Myth: We're a country that respects the Rule of Law, and if people break the law, this is what they get - FALSE. We are a country that has an above-ground system of immigration and an underground system. Our government (under both parties) has always been aware that US companies recruit workers in the poorest parts of Mexico for cheap labor, and ICE (and its predecessor INS) has looked the other way because this underground economy benefits our country to the tune of billions of dollars annually. Thus, even though the majority of people crossing the border now are asylum-seekers, those who are economic migrants (migrant workers) likely have been recruited here to do jobs Americans will not do. https://www.upi.com/Top_News/Opinion...2621477498203/

    Myth: The children have to be separated from their parents because there parents must be arrested and it would be cruel to put children in jail with their parents - FALSE. First, in the case of economic migrants crossing the border illegally, criminal prosecution has not been the legal norm, and families have been kept together at all cost. Also, crossing the border without documentation is a typically a misdemeanor not requiring arrest, but rather a civil proceeding. Additionally, parents who have been detained have historically been detained with their children in ICE "family residential centers," again, for civil processing. The Trump administration's shift in policy is for political purposes only, not legal ones. See p. 18: https://www.aclu.org/legal-document/...dismiss-doc-56

    Myth: We have rampant fraud in our asylum process the proof of which is the significant increase we have in the number of people applying for asylum. FALSE. The increase in asylum seekers is a direct result of the increase in civil conflict and violence across the globe. While some people may believe that we shouldn't allow any refugees into our country because "it's not our problem," neither our current asylum law, nor our ideological foundation as a country support such an isolationist approach. There is very little evidence to support Sessions' claim that abuse of our asylum-seeking policies is rampant. Also, what Sessions failed to mention is that the majority of asylum seekers are from China, not South of the border. Here is a very fair and balanced assessment of his statements: http://www.politifact.com/truth-o-me...em-fraudulent/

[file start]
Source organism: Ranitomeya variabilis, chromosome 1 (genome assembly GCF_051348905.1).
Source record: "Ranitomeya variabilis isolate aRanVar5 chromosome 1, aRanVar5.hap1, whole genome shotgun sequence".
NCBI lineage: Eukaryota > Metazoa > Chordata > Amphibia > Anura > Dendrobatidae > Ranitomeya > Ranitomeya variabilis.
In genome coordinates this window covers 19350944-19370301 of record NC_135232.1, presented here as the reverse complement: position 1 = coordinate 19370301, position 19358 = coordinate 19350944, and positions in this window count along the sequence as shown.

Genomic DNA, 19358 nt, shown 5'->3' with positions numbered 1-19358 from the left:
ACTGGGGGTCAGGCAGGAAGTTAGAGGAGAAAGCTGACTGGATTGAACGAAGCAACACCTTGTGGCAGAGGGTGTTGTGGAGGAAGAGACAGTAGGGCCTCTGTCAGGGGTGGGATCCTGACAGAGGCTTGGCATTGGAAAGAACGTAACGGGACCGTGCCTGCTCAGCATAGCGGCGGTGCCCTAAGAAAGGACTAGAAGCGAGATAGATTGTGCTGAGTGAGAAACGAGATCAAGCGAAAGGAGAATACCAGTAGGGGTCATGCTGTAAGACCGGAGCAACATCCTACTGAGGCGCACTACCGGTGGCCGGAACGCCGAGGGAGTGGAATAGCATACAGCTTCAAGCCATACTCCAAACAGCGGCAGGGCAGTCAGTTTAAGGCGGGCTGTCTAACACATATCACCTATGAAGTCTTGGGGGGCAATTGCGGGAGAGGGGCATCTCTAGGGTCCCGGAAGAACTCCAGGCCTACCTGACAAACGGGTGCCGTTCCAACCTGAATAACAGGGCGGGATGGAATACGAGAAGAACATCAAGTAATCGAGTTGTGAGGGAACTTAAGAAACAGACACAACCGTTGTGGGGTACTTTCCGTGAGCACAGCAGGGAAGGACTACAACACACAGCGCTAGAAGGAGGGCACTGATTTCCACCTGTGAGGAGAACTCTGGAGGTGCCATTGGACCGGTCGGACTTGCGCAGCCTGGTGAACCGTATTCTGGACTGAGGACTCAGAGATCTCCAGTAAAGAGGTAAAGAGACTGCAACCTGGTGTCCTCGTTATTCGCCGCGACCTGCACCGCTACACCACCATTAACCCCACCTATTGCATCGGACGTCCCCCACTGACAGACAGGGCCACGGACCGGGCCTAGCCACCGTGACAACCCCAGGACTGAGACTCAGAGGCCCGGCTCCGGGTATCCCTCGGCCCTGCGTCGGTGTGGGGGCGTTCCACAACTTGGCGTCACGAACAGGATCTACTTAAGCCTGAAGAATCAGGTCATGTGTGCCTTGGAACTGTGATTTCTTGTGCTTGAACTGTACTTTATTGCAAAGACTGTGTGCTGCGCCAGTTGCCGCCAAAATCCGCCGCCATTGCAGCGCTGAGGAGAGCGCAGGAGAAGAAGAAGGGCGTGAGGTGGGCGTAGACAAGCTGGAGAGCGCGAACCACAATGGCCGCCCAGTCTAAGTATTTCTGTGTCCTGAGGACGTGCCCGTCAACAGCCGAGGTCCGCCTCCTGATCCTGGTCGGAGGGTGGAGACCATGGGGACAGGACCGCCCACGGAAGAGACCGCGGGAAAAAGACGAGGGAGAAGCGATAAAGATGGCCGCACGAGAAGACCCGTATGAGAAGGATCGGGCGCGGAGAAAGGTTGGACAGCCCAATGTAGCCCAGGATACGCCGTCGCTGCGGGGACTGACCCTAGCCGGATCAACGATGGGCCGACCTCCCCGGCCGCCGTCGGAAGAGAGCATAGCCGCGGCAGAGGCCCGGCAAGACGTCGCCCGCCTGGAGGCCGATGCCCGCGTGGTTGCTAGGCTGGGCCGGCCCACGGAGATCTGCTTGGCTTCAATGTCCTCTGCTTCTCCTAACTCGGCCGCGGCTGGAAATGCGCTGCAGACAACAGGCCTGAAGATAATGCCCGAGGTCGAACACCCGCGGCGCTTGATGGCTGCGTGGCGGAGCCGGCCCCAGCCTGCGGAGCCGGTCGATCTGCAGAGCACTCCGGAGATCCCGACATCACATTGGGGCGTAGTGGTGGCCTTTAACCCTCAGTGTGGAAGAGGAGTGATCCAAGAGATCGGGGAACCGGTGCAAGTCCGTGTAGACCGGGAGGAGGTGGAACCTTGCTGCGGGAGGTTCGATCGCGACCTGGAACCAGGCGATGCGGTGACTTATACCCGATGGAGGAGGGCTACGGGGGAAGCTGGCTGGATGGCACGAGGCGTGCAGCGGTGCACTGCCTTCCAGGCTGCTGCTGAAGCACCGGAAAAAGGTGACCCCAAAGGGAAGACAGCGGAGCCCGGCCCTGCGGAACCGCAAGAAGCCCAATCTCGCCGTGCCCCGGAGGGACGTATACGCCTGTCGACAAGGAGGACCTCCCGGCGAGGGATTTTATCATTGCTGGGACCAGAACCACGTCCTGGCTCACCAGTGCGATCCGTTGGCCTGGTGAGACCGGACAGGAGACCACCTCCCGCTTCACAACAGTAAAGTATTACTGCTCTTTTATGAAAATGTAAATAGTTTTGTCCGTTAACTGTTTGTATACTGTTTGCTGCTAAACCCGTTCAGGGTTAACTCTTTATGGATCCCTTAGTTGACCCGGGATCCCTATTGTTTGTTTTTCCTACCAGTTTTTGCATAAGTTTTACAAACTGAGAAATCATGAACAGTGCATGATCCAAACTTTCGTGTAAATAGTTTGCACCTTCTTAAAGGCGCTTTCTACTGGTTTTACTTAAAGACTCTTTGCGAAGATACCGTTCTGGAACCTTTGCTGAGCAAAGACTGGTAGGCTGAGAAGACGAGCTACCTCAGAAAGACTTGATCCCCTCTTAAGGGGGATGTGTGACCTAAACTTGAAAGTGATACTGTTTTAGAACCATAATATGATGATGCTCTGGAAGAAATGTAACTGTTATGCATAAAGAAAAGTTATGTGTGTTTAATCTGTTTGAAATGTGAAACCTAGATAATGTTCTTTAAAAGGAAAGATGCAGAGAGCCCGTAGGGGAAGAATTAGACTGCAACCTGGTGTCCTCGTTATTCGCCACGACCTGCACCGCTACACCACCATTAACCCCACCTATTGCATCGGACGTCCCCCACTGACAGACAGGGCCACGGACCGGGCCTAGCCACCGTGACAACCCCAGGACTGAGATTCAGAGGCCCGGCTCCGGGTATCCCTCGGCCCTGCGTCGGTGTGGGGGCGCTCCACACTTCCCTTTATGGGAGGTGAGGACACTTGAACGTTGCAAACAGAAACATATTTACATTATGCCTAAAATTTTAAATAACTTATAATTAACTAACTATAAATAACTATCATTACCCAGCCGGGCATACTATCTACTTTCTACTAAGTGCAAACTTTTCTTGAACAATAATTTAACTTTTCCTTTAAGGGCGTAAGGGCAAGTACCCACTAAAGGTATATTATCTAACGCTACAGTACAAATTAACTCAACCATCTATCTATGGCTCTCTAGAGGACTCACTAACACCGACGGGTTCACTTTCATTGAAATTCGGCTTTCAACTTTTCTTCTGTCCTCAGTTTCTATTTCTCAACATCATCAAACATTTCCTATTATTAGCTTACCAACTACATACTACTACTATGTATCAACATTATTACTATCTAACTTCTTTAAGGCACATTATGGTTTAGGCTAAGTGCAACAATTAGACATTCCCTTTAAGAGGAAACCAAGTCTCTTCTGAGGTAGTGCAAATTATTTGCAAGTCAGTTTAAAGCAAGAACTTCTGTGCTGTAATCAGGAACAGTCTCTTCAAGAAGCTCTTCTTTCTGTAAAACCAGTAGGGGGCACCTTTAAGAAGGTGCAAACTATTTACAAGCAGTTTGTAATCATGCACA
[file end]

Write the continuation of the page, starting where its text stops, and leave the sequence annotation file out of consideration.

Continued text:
Myth: The Democrats caused this, "it's their law." FALSE. Neither the Republicans nor the Democrats caused this, the Trump administration did (although the Republicans could fix this today, and have refused). I believe what this myth refers to is the passage of the Illegal Immigration Reform and Immigrant Responsibility Act, which were both passed under Clinton in 1996. These laws essentially made unauthorized entry into the US a crime (typically a misdemeanor for first-time offenders), but under both Republicans and Democrats, these cases were handled through civil deportation proceedings, not a criminal proceeding, which did not require separation. And again, even in cases where detainment was required, families were always kept together in family residential centers, unless the parents were deemed unfit (as mentioned above). Thus, Trump's assertion that he hates this policy but has no choice but to separate the parents from their children, because the Democrats "gave us this law" is false and nothing more than propaganda designed to compel negotiation on bad policy. https://www.independent.co.uk/news/w...-a8401521.html

    Myth: The parents and children will be reunited shortly, once the parents' court cases are finalized. FALSE. Criminal court is a vastly different beast than civil court proceedings. Also, the children are being processed as unaccompanied minors ("unaccompanied alien children"), which typically means they are sent into the custody of the Office of Refugee Resettlement (ORR), which is part of the Department of Health and Human Services (DHS). Under normal circumstances when a child enters the country without his or her parent, ORR attempts to locate a family member within a few weeks, and the child is then released to a family member, or if a family member cannot be located, the child is placed in a residential center (anywhere in the country), or in some cases, foster care. Prior to Trump's new policy, ORR was operating at 95% capacity, and they simply cannot effectively manage the influx of 2000+ children, some as young as 4 months. Also, keep in mind, these are not unaccompanied minor children, they have parents. There is great legal ambiguity on how and even whether the parents will get their children back because we are in uncharted territory right now. According to the ACLU lawsuit (see below), there is currently no easy vehicle for reuniting parents with their children. Additionally, according to a May 2018 report, numerous cases of verbal, physical and sexual abuse were found to have occurred in these residential centers. https://www.aclu.org/news/aclu-obtai...nts-us-custody

    Myth: This policy is legal. LIKELY FALSE. The ACLU filed a lawsuit against the Trump administration on 5/6/18, and a recent court ruling denied the government's motion to dismiss the suit. The judge deciding the case stated that the Trump Administration policy is "brutal, offensive, and fails to comport with traditional notions of fair play and decency." The case is moving forward because it was deemed to have legal merit. https://www.bloomberg.com/news/artic...-proceed-judge